Accordingly, in a preferred example of the present invention, the legs 4 of the heat sink 2 are formed with a crescent shaped hole 20 that extend through the thickness of the legs 4, as shown in FIG. 3 a. By providing the legs 4 with these crescent shaped holes 20, when the tie bar 6 is pulled from the legs 4 of the heat sink 2, the exposed end of the legs 4 will be formed with a concave recess. This is shown in FIG. 3 b. This concave recess will be at a known height within the opening in the end of the encapsulated package. Accordingly, if a needle 30 is provided within the opening through which insulating material 24 (FIG. 5) is injected into the opening, it can be ensured that the needle 30 will not contact the exposed end of the material. Further, due to the concave shape of the exposed end of the legs 4, as material is injected into the opening, this will fully cover the exposed end of the legs 4, without any danger of leaving voids. Accordingly, the risk of arcing is avoided.

In the example shown in FIG. 3, the crescent shaped opening 20 is formed generally symmetrically across the leg 4 so that the profile of the exposed end of the legs 4 is a concave shape, with the lowest point around the middle of the leg, extending to a higher point on either side. According to an alternative example shown in FIG. 4, the crescent shaped opening extends from one side of the legs 4 towards, but not to, the other side. In this case, the resulting profile of the exposed end of the legs 4 is a concave profile, with one side being at the lowest point compared to the other side. FIG. 4 a shows a cross-section of the end of the package when the tie bar 6 is connected to the legs 4. FIG. 4 b shows the same view when the tie bar 6 is removed from the legs 4.

FIGS. 5 b and 5 c show cross-section views of the holes in the package and exposed ends of the legs 4 according to these preferred examples of the present invention. It will be seen that the concave ends of the legs 4 ensure that the insulating material fully covers the exposed ends.

According to a further example of the present invention, shown best with respect to FIGS. 6 and 7, the openings in the end of the encapsulated package which include the exposed metal ends of the legs 4 of the heat sink 2 are formed as slots that open onto both the front and end surfaces of the package rather than being formed as holes extending only from one surface. This can be achieved by use of a suitable mold tool which prevents the encapsulating material filling the region around the leg 4 towards the front of the- package to retain the front opening of the package. By providing a slot rather than a hole, it is easier for insulating material to cover the exposed metal ends of the legs 4. As shown in FIG. 6, the package can be held at an angle to the horizontal and vertical, and electrically insulating material injected or dropped into the slot containing the exposed metal ends of the legs 4 from above and to the front of the package. The material will easily flow to the bottom of the slot, thereby covering the exposed ends of the legs 4. Alternatively, the package may be laid on its back, and the material injected or dropped through the front of the package to cover the exposed end of the legs. In this case, a rigid stop material 28 may be held over the end of the slot to prevent the material 24 from flowing out. When the material has set, the stop 28 may be removed. Although it may be considered that this arrangement is no different from a conventional arrangement in which the insulating material is dropped through a single opening, it will be appreciated that the opening is much larger than the relatively small opening through which material can be injected using a conventional manufacturing method. Accordingly, this assists with the flow of material into the opening and to cover the exposed end of the leg.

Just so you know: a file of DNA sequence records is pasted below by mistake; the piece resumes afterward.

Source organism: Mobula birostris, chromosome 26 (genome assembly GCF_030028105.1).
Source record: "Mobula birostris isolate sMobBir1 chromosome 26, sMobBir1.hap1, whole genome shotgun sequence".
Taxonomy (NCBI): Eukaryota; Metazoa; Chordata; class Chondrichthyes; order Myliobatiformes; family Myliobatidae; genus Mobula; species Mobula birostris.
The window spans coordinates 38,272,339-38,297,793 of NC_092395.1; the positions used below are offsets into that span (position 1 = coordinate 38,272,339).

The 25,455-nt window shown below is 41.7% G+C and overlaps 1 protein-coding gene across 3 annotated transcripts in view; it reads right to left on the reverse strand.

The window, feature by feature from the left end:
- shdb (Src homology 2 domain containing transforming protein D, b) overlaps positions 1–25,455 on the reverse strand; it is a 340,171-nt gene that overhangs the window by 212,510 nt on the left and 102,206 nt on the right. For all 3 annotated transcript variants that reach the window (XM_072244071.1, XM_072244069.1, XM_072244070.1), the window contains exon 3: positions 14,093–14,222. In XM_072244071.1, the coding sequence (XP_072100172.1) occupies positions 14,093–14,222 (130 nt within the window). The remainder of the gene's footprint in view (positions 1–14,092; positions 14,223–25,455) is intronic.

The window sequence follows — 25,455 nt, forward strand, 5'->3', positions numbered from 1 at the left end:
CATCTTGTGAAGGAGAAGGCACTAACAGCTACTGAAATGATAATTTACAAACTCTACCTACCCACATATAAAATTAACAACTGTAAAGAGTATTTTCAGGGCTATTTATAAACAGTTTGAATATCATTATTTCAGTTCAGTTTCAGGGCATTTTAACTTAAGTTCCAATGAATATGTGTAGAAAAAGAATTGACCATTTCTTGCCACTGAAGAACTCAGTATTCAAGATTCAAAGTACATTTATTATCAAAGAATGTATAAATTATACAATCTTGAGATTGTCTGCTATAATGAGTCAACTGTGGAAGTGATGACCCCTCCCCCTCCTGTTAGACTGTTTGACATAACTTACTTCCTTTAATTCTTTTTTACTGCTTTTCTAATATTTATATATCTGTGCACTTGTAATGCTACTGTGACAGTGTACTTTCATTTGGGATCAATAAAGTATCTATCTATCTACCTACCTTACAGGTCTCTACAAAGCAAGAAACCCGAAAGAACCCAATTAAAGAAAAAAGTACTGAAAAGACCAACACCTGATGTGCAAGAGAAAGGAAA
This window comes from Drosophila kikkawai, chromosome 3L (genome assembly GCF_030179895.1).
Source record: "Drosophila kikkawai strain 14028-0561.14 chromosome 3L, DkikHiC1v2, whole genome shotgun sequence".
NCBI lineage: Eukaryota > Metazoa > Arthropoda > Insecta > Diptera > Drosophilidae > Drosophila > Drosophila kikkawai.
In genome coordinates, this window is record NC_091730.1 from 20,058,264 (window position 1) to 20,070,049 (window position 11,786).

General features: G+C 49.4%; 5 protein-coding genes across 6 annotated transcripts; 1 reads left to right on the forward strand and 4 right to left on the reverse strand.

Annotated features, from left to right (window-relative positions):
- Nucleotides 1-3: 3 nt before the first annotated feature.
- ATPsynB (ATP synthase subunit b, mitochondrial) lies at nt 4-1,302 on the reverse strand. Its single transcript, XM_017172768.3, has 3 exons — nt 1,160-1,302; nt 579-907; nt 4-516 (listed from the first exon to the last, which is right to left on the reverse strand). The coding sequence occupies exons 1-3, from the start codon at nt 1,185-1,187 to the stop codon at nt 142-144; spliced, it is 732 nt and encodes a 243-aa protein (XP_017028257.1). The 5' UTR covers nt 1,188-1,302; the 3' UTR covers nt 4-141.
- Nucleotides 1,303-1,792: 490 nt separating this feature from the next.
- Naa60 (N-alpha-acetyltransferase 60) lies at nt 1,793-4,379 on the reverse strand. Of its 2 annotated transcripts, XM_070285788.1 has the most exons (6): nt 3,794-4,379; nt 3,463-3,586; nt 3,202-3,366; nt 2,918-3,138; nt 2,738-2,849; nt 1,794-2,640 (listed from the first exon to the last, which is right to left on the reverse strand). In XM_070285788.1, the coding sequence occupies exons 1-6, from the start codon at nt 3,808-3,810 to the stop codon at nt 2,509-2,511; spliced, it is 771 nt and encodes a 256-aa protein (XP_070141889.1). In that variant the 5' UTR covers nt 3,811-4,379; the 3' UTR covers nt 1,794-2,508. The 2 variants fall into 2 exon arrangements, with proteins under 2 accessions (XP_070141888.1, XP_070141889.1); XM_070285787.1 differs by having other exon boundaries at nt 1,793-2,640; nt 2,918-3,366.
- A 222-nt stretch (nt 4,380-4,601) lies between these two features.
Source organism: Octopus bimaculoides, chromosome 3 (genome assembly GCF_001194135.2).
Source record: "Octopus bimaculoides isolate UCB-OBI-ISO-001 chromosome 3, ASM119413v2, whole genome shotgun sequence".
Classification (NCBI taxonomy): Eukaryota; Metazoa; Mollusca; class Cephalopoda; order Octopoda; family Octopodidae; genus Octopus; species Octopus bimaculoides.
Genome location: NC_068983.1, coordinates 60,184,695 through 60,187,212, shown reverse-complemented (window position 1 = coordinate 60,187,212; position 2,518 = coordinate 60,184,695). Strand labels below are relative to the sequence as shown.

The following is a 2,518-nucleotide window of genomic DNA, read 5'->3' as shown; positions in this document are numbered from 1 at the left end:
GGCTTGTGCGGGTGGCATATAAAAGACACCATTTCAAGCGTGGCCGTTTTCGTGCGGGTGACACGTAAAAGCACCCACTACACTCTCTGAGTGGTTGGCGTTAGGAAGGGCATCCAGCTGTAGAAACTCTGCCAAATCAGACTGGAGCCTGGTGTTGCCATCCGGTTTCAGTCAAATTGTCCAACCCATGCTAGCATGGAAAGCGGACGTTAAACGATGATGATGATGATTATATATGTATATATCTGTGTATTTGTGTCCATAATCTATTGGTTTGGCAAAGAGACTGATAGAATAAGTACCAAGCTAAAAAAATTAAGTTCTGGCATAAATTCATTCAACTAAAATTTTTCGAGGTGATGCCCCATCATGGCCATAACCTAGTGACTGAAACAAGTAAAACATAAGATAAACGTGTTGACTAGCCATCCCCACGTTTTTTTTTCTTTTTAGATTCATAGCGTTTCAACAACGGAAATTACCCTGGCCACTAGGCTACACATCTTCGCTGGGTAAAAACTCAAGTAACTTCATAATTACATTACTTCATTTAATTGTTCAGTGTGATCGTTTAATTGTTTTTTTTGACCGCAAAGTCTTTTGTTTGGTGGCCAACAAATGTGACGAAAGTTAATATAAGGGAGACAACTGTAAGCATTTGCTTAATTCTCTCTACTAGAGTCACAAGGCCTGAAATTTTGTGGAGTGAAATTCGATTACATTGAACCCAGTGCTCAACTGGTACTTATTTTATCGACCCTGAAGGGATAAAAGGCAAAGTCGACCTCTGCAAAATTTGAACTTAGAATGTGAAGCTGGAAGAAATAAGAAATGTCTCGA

Patent Citations
Cited PatentFiling datePublication dateApplicantTitle
US3882807Apr 8, 1974May 13, 1975Texas Instruments IncMethod of separating dual inline packages from a strip
US4507675Feb 25, 1982Mar 26, 1985Matsushita Electronics CorporationMethod for manufacturing a plastic encapsulated semiconductor device and a lead frame therefor
US5966799Apr 1, 1997Oct 19, 1999Motorola, Inc.Method of molding free-floating insert
US6605864Jul 9, 2001Aug 12, 2003Infineon Technologies AgSupport matrix for integrated semiconductors, and method for producing it
DE10034018A1Jul 7, 2000Jan 24, 2002Infineon Technologies AgSupport matrix for integrated semiconductors, has frame, conductor track structures, and flowable silicon structures
EP0817265A1Jun 23, 1997Jan 7, 1998Siemens AktiengesellschaftLead frame for an integrated circuit and package comprising such a lead frame and a heat slug
JP2000200797A Title not available
Non-Patent Citations
Reference
1NEC, NPN Silicon Power Transistor, 2SC3572, date unknown.
2Package Dimensions, 2SK3155, Jan. 2001.
Classifications
U.S. Classification438/127, 257/E21.502, 257/787, 438/124, 257/670, 257/E23.131, 438/126, 257/E23.116
International ClassificationH01L23/28, H01L21/00
Cooperative ClassificationH01L21/56, H01L23/49562
European ClassificationH01L21/56, H01L23/495G8
Legal Events
DateCodeEventDescription
Mar 14, 2013FPAYFee payment
Year of fee payment: 4
Mar 12, 2008ASAssignment
Owner name: INFINEON TECHNOLOGIES AG, GERMANY
Free format text: ASSIGNMENT OF ASSIGNORS INTEREST;ASSIGNORS:HENG, CHAI WEI;HENG, YANG HONG;POH, YONG CHERN;REEL/FRAME:020641/0638
Effective date: 20051115
Owner name: INFINEON TECHNOLOGIES AG,GERMANY
Free format text: ASSIGNMENT OF ASSIGNORS INTEREST;ASSIGNORS:HENG, CHAI WEI;HENG, YANG HONG;POH, YONG CHERN;US-ASSIGNMENT DATABASE UPDATED:20100309;REEL/FRAME:20641/638